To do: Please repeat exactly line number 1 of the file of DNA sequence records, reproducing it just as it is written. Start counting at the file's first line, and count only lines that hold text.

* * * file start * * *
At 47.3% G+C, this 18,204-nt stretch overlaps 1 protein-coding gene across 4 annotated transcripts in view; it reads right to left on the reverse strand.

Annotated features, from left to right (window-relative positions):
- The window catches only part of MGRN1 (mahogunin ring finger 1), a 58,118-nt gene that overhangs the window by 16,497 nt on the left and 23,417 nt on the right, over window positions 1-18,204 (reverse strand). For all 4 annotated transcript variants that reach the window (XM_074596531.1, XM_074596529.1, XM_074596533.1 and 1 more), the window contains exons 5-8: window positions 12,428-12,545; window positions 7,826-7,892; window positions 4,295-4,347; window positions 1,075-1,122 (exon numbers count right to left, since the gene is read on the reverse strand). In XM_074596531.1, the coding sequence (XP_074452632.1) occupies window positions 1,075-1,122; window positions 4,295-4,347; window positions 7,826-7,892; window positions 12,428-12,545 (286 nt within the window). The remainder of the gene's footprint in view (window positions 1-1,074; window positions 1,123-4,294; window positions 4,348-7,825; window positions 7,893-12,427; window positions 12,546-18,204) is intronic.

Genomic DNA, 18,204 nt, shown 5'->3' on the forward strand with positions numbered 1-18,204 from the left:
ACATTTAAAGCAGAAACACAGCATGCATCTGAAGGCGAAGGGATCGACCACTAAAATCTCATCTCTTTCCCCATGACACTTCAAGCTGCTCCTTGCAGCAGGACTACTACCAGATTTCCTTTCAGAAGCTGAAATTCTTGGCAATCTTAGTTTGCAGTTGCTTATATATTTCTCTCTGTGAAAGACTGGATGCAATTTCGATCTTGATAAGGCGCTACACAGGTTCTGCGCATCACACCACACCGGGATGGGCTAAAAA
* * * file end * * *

At 47.3% G+C, this 18,204-nt stretch overlaps 1 protein-coding gene across 4 annotated transcripts in view; it reads right to left on the reverse strand.